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What does a 'special needs' trust do?

Years ago, trusts were generally considered something only very wealthy people had any use for. Over the past couple decades, however, it has become more widely understood that the trust structure can be utilized in a variety of ways that can benefit people of various levels of economic status. Some trusts, like a special needs trust, can be used for a very specific purpose.

Trusts are, of course, a legal structure that allows one person, termed the trustee, to hold certain assets, be it real or tangible property or some other financial instrument, in trust for the benefit of a different person, known as the beneficiary. Various stipulations can be put on the assets in the trust that affect how the funds can be distributed by the trustee or used by the beneficiary. A special needs trust is a trust that is extant for the purpose of benefiting a person who has some sort disability, be it physical or psychological.

The main benefit of a special needs trust is that it allows the trustee to use the funds for the beneficiary in such a way that the beneficiary can maintain his or her eligibility for government programs or benefits. For example, let's say that you had a disabled child whose disability was permanent and will prevent him from working. In such a case, your child may qualify for Supplemental Security Income. However, because eligibility for SSI is predicated upon indigence, bequeathing a large sum of money to him in your will may well cut off those benefits. However, if you set up a special needs trust for him, the trustee could use the funds to take care of certain living expenses and medical bills without negating his SSI eligibility.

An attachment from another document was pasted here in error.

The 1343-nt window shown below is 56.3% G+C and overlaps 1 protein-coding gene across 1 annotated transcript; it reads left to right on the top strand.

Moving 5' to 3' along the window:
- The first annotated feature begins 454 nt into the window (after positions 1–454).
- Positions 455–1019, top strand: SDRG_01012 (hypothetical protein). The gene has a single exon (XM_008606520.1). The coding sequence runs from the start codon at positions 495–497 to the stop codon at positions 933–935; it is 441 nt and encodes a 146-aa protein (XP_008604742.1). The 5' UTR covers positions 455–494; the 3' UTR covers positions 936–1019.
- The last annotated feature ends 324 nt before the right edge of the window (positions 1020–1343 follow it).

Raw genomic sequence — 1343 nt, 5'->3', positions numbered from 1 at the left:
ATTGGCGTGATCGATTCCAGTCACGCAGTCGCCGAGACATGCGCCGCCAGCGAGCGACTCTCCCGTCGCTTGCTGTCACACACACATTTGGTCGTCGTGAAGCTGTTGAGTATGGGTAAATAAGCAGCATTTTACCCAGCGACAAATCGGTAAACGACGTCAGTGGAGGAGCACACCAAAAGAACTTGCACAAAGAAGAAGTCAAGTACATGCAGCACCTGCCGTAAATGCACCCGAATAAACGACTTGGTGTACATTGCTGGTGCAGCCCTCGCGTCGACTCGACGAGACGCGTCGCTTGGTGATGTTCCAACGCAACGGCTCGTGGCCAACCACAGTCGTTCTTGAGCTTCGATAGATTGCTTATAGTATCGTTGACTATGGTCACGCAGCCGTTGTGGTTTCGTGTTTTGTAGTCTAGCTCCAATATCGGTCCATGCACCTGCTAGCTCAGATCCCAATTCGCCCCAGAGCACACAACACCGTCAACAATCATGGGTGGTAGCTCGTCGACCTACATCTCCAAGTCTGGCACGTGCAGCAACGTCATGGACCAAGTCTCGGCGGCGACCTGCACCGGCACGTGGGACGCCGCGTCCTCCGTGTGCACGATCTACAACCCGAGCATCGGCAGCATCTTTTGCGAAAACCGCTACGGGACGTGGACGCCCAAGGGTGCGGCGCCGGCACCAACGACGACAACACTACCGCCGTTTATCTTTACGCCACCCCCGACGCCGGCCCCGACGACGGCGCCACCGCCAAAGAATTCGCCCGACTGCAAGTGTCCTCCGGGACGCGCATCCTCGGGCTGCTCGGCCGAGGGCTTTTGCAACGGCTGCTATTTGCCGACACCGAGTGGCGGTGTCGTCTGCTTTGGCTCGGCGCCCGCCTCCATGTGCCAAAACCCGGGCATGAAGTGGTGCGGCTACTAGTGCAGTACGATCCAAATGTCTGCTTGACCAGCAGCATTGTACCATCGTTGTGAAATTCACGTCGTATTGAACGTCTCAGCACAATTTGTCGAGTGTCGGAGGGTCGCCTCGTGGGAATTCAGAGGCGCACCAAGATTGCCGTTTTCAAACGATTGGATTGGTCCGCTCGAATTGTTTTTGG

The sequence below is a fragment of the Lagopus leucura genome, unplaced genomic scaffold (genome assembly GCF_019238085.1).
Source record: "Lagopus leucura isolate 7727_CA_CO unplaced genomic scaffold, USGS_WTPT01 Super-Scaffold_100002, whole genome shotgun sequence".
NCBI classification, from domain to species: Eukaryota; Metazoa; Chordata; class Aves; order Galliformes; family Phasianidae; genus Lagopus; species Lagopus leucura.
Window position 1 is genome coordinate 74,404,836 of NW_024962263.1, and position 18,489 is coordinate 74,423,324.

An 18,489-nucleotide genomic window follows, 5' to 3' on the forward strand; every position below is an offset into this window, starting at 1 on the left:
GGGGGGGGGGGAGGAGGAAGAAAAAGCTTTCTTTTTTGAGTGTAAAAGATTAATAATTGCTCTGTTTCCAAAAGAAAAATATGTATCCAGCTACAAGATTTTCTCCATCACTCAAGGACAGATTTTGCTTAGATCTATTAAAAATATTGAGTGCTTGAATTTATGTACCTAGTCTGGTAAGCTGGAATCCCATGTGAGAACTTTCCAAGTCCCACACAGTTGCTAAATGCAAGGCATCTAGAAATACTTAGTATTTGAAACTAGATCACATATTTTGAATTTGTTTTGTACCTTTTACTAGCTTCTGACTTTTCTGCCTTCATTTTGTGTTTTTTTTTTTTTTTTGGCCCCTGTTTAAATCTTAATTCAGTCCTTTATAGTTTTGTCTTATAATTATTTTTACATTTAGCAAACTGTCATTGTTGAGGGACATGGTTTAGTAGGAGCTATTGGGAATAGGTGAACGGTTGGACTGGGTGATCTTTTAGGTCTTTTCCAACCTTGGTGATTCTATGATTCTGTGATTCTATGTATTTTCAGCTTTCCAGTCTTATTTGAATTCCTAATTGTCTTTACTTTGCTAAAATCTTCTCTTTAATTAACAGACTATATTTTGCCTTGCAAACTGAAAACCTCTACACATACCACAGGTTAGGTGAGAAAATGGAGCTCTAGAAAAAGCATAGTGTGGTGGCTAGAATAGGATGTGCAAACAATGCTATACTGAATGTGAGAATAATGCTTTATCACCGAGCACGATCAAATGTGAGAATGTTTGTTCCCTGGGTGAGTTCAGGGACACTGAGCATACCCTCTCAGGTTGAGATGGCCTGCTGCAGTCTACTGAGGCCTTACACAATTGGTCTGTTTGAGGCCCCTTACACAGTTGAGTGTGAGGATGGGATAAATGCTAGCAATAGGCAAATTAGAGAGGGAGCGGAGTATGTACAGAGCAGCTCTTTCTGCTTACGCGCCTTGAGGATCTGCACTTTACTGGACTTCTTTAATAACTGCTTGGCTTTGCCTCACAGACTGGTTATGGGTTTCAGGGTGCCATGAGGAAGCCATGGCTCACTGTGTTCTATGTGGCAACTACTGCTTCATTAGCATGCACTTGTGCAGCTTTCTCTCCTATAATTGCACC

If you have a specific question about trusts in general, or a special needs trust, you may consider consulting a Florida legal professional. There is some specific language that is generally needed in a special needs trust, particularly that the trust is supposed to be for extra, supplemental care of the beneficiary, above and beyond any public assistance he or she may receive. Further, the trust should clarify that it is not intended to be a basic support trust. There are also provisions of law and sections of the social security operations manual that should be noted in the trust instrument.

Source: estate.findlaw.com, "Special Needs Trusts FAQ's ," accessed on Aug. 25, 2014

Source: estate.findlaw.com, "Special Needs Trusts FAQ's ," accessed on Aug. 25, 2014

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